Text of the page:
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Exploring the temporal variations in accessibility to health services for older adults: a case study in Greater London

Zhang, Yuerong, Cao, Mengqiu, Cheng, Long, Gao, Xing and De Vos, Jonas (2022) Exploring the temporal variations in accessibility to health services for older adults: a case study in Greater London. Journal of Transport and Health, 24. ISSN 2214-1405

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Identification Number: 10.1016/j.jth.2022.101334


Introduction: Increasing attention has been paid to accessibility and equity during the last two decades. Yet, despite the proliferation of studies investigating accessibility and equity from the perspective of the younger generation, only modest progress has been made in embedding a temporal perspective and targeting health services for older adults. Currently, the number of people over 60s in London is growing rapidly and is projected to increase to approximately two million by 2035. Aims: This research aims to examine walking accessibility to General Practitioners (GPs) for older people in Greater London, with a particular focus from a temporal perspective. Methods: Three different datasets were used for this study, namely: GP services data and data on GP Opening Times data from NHS Choices; the London Lower Super Output Area (LSOA) atlas; and the road network derived from OpenStreetMap (OSM). This study uses on the cumulative method to calculate accessibility to GPs – and applies the vertical equity index to measure temporal equity. Results: Our results show that opening times have a significant impact on accessibility to health services for older people in London. Overall accessibility peaked at midday when 15.88% of areas have a low degree of accessibility. Additionally, our study classifies local authorities into five groups based on their performance on accessibility and vertical equity measurements. We found several districts with inadequate and unequal accessibility that can be identified as vulnerable areas. Conclusions: Gaining insights into the temporal variations in accessibility to GPs represents a key step towards providing optimal services. Our findings can be used to provide an evidence-based reference for transport planners and policymakers to promote age-friendly development and planning.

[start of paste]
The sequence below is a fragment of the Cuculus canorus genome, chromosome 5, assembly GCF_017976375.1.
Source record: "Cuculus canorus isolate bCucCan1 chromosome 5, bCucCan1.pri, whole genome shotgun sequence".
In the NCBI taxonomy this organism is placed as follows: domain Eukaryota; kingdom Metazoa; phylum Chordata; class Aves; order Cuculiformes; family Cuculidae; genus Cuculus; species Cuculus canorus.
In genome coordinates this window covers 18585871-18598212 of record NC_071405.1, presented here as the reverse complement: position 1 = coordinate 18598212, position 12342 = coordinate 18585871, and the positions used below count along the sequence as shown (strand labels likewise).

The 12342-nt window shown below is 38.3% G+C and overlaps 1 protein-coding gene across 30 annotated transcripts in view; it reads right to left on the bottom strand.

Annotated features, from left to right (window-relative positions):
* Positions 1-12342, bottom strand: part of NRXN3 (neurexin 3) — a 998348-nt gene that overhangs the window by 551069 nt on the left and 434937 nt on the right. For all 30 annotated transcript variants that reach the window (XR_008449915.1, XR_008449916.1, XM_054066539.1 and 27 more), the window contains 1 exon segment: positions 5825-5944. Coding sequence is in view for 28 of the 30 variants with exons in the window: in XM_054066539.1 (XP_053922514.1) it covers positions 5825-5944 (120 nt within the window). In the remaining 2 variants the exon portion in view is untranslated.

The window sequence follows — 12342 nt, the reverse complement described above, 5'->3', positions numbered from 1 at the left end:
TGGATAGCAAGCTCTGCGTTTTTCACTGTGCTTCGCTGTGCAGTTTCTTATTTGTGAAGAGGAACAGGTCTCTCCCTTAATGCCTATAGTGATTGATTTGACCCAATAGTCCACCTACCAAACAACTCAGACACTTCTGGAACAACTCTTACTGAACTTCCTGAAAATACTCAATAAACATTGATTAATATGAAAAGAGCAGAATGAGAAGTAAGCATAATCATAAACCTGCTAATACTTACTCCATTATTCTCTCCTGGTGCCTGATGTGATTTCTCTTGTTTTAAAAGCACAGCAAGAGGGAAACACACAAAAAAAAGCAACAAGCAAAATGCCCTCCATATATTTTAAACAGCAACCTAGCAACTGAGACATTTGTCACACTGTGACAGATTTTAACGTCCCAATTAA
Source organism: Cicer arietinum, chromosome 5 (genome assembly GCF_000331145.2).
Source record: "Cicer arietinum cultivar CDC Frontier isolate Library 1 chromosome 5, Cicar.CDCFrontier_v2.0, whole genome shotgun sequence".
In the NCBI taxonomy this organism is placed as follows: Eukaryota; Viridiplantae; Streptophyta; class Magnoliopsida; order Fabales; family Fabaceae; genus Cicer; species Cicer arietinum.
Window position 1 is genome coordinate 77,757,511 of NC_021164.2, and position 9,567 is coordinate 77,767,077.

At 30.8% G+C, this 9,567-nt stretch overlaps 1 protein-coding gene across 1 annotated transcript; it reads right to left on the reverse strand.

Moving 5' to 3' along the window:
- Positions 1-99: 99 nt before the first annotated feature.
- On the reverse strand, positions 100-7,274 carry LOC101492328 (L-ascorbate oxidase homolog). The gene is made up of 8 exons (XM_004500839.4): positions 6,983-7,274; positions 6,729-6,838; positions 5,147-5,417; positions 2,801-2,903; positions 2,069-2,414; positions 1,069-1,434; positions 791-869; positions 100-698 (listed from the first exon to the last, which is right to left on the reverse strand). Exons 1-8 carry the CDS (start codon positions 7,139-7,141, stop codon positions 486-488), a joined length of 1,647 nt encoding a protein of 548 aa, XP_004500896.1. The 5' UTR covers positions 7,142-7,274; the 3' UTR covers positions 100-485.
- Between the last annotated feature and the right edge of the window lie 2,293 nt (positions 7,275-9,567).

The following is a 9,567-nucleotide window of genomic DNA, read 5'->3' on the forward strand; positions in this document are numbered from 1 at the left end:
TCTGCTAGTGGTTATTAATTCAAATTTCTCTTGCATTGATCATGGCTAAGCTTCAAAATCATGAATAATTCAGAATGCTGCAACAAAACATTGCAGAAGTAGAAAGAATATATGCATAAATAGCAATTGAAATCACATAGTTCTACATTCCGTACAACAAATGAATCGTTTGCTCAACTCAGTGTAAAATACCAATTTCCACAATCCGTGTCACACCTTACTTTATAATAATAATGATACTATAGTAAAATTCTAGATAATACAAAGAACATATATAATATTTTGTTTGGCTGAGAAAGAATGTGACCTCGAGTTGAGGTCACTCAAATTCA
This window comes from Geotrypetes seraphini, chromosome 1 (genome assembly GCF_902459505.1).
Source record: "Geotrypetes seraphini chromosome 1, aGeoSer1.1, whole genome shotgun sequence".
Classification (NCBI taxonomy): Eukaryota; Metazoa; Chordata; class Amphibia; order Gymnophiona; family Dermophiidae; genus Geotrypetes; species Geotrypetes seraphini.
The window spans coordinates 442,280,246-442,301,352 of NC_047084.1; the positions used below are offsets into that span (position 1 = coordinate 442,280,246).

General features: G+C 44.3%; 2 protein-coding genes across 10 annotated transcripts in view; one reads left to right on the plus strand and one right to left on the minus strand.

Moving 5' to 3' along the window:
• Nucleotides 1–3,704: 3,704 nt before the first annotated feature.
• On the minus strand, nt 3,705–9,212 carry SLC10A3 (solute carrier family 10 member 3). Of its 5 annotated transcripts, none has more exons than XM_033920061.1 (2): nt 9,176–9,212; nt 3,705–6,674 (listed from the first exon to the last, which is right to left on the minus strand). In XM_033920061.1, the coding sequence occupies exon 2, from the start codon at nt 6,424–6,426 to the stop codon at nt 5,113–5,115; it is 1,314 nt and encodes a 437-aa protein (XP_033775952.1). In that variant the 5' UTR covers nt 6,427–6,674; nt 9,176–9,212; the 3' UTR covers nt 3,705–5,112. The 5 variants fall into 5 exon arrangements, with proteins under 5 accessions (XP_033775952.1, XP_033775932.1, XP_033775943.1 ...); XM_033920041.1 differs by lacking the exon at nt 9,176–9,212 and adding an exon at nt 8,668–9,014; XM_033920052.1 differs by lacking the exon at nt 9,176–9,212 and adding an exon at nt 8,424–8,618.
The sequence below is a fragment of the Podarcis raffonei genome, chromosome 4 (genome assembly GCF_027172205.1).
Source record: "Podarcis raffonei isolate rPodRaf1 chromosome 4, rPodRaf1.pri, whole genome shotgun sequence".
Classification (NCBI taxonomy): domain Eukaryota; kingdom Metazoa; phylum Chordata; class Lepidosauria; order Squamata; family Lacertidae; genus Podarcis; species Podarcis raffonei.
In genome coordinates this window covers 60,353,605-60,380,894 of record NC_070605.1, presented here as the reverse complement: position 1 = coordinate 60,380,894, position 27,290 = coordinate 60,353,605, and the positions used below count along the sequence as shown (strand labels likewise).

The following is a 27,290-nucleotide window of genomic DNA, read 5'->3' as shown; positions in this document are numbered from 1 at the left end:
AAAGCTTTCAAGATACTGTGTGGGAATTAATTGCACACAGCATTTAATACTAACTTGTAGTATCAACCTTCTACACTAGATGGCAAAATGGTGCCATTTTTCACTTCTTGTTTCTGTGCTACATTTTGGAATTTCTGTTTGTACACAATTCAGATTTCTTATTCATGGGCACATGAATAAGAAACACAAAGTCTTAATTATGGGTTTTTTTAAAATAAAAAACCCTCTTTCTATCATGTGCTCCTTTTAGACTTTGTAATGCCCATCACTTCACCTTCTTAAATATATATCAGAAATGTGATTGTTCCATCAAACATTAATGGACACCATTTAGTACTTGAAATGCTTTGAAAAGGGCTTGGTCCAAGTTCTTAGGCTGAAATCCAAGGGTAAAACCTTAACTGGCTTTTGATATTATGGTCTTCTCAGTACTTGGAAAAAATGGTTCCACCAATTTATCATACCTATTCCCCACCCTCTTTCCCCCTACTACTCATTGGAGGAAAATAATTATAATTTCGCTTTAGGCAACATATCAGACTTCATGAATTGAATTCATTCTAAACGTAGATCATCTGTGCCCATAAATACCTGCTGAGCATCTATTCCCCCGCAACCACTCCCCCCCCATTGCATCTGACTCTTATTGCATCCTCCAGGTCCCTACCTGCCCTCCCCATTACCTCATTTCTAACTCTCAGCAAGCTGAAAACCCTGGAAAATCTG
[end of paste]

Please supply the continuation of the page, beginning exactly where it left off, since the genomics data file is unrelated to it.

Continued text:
Item Type: Article
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Additional Information: This research is funded by the EPSRC (EPSRC Reference: EP/R035148/1), the NSFC (Project No. 51808392 and 71801041), the NSSFC (Project No. 21CSH015), the SCUE Research Fund, and School Funding from the University of Westminster. © 2022 Elsevier Ltd
Divisions: Statistics
Subjects: H Social Sciences > HE Transportation and Communications
R Medicine > RA Public aspects of medicine
Date Deposited: 03 Feb 2022 08:36
Last Modified: 28 Feb 2024 22:36

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